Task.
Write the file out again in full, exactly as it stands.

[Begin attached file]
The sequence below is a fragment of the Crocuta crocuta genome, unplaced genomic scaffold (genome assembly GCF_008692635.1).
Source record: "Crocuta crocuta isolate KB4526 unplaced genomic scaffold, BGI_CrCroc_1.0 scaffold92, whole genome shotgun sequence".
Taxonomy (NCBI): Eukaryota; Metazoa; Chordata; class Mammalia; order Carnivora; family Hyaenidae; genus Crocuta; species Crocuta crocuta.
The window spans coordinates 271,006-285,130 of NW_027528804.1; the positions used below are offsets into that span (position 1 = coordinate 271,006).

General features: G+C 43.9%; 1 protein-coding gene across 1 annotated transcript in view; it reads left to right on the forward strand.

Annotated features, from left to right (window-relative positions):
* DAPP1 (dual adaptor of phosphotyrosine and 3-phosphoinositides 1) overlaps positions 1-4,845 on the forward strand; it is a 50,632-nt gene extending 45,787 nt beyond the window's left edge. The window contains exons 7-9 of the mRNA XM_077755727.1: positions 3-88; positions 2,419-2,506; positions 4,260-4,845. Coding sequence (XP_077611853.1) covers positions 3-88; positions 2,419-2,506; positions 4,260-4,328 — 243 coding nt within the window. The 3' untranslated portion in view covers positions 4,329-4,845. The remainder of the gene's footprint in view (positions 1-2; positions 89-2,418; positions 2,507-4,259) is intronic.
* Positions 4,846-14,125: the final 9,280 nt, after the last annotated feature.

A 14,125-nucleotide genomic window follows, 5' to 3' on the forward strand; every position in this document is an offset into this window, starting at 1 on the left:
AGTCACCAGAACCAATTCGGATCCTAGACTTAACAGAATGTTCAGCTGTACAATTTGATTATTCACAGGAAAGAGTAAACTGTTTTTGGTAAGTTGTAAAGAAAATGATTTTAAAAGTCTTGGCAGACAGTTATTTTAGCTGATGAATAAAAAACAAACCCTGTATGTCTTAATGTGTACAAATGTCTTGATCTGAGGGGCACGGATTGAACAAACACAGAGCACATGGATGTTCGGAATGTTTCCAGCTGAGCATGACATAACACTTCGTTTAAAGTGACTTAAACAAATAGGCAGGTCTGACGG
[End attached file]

The sequence below is a fragment of the Crocuta crocuta genome, unplaced genomic scaffold (genome assembly GCF_008692635.1).
Source record: "Crocuta crocuta isolate KB4526 unplaced genomic scaffold, BGI_CrCroc_1.0 scaffold92, whole genome shotgun sequence".
Taxonomy (NCBI): Eukaryota; Metazoa; Chordata; class Mammalia; order Carnivora; family Hyaenidae; genus Crocuta; species Crocuta crocuta.
The window spans coordinates 271,006-285,130 of NW_027528804.1; the positions used below are offsets into that span (position 1 = coordinate 271,006).

General features: G+C 43.9%; 1 protein-coding gene across 1 annotated transcript in view; it reads left to right on the forward strand.

Annotated features, from left to right (window-relative positions):
* DAPP1 (dual adaptor of phosphotyrosine and 3-phosphoinositides 1) overlaps positions 1-4,845 on the forward strand; it is a 50,632-nt gene extending 45,787 nt beyond the window's left edge. The window contains exons 7-9 of the mRNA XM_077755727.1: positions 3-88; positions 2,419-2,506; positions 4,260-4,845. Coding sequence (XP_077611853.1) covers positions 3-88; positions 2,419-2,506; positions 4,260-4,328 — 243 coding nt within the window. The 3' untranslated portion in view covers positions 4,329-4,845. The remainder of the gene's footprint in view (positions 1-2; positions 89-2,418; positions 2,507-4,259) is intronic.
* Positions 4,846-14,125: the final 9,280 nt, after the last annotated feature.

A 14,125-nucleotide genomic window follows, 5' to 3' on the forward strand; every position in this document is an offset into this window, starting at 1 on the left:
AGTCACCAGAACCAATTCGGATCCTAGACTTAACAGAATGTTCAGCTGTACAATTTGATTATTCACAGGAAAGAGTAAACTGTTTTTGGTAAGTTGTAAAGAAAATGATTTTAAAAGTCTTGGCAGACAGTTATTTTAGCTGATGAATAAAAAACAAACCCTGTATGTCTTAATGTGTACAAATGTCTTGATCTGAGGGGCACGGATTGAACAAACACAGAGCACATGGATGTTCGGAATGTTTCCAGCTGAGCATGACATAACACTTCGTTTAAAGTGACTTAAACAAATAGGCAGGTCTGACGG